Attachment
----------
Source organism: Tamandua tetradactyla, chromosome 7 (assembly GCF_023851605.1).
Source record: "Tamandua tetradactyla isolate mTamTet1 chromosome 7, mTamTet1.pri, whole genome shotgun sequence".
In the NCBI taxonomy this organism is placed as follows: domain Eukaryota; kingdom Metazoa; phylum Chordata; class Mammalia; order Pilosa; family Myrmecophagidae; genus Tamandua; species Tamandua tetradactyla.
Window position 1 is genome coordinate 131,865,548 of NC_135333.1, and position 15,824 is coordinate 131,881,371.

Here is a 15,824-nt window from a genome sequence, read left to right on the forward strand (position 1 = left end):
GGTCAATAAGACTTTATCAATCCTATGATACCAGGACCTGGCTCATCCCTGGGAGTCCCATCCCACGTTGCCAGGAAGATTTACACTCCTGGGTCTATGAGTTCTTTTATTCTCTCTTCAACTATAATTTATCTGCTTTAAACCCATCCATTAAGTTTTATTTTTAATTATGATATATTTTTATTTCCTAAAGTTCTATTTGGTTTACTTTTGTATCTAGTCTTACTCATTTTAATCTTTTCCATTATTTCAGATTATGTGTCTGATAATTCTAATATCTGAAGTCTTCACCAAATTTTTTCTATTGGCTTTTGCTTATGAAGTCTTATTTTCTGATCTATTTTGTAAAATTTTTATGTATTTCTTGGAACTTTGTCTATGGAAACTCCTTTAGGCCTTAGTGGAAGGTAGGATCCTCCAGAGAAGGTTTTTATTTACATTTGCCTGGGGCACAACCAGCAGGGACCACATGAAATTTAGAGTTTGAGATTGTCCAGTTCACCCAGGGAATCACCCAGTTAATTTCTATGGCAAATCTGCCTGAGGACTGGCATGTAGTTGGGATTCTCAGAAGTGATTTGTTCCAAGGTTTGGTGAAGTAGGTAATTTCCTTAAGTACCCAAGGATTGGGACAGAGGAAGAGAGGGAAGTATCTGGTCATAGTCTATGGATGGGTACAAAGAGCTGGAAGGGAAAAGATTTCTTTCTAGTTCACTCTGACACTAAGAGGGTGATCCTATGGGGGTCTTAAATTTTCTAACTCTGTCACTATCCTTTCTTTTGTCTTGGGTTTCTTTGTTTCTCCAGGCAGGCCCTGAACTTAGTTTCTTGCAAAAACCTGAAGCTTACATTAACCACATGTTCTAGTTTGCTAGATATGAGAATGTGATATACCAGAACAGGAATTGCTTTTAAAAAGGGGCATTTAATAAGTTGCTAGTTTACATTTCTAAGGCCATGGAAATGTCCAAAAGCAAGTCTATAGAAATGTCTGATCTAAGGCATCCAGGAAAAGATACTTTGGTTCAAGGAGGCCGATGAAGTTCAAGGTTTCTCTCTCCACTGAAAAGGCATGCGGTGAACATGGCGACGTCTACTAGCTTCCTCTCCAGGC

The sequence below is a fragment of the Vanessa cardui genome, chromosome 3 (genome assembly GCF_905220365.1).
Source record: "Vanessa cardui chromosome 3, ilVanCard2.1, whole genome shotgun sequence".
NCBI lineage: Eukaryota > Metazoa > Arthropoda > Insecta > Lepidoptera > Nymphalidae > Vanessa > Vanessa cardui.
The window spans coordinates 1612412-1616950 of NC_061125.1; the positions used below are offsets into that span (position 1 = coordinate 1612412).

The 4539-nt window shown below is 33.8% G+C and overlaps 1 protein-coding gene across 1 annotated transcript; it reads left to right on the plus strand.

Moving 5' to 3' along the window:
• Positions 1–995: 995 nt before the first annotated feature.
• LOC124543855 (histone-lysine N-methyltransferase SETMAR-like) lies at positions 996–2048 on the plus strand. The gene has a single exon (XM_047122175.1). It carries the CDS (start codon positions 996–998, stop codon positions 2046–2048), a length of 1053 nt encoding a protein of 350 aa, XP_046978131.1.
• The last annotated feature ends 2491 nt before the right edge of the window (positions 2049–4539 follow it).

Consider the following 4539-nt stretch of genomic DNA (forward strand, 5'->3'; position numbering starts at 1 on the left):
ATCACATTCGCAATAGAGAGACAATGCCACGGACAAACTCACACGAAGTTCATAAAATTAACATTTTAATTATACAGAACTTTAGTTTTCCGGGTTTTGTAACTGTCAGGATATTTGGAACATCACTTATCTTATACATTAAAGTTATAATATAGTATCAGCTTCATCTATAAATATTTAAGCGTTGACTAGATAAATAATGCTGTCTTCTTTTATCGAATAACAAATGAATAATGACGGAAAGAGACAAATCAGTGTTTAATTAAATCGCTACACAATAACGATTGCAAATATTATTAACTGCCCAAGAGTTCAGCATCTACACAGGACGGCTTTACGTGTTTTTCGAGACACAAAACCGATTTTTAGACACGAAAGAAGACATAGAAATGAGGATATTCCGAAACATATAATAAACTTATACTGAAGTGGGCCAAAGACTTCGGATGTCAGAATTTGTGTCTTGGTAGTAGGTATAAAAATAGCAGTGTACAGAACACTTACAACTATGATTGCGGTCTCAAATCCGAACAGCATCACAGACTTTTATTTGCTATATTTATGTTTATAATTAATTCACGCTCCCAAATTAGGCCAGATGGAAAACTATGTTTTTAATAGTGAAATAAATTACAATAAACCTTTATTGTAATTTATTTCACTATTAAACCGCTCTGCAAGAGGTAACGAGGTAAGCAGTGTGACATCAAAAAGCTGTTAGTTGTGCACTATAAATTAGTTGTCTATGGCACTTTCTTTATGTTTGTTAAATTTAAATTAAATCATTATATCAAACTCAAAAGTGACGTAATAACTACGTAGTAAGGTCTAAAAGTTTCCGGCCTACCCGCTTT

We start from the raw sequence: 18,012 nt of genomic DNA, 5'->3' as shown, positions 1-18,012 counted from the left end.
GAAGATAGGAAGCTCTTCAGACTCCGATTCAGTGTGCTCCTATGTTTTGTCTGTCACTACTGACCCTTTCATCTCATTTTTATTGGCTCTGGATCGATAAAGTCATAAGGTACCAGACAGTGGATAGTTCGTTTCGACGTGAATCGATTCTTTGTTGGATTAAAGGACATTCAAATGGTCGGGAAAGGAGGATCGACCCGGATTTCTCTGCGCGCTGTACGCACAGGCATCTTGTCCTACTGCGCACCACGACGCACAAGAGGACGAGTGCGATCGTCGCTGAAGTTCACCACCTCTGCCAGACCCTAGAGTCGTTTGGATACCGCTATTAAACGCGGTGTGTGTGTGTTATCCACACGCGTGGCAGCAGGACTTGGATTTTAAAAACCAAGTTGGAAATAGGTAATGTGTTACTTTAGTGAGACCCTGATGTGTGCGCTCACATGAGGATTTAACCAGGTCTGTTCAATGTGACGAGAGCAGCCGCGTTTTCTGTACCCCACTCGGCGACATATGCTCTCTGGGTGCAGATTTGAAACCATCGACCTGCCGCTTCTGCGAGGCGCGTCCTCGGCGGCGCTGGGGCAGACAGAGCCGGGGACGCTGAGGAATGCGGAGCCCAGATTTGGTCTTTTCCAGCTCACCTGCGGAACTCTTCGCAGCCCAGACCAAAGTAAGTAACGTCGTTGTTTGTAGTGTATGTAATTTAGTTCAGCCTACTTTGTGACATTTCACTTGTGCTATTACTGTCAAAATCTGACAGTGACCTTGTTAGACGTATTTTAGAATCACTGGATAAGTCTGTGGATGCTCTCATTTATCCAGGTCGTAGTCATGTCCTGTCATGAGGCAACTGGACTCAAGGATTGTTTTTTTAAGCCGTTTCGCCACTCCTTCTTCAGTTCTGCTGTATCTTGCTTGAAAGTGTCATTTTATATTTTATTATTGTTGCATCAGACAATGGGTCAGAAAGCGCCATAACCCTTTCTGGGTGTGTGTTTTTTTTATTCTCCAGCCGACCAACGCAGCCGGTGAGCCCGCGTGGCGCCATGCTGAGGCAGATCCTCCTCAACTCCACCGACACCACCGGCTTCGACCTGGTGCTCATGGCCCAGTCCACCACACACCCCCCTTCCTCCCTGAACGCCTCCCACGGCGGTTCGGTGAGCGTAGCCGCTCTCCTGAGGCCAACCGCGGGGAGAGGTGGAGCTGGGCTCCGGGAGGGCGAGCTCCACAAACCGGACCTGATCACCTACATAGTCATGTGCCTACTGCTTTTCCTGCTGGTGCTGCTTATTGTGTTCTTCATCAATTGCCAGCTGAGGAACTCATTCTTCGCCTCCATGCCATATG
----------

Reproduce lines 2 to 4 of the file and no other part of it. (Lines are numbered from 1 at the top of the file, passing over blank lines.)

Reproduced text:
Source record: "Tamandua tetradactyla isolate mTamTet1 chromosome 7, mTamTet1.pri, whole genome shotgun sequence".
In the NCBI taxonomy this organism is placed as follows: domain Eukaryota; kingdom Metazoa; phylum Chordata; class Mammalia; order Pilosa; family Myrmecophagidae; genus Tamandua; species Tamandua tetradactyla.
Window position 1 is genome coordinate 131,865,548 of NC_135333.1, and position 15,824 is coordinate 131,881,371.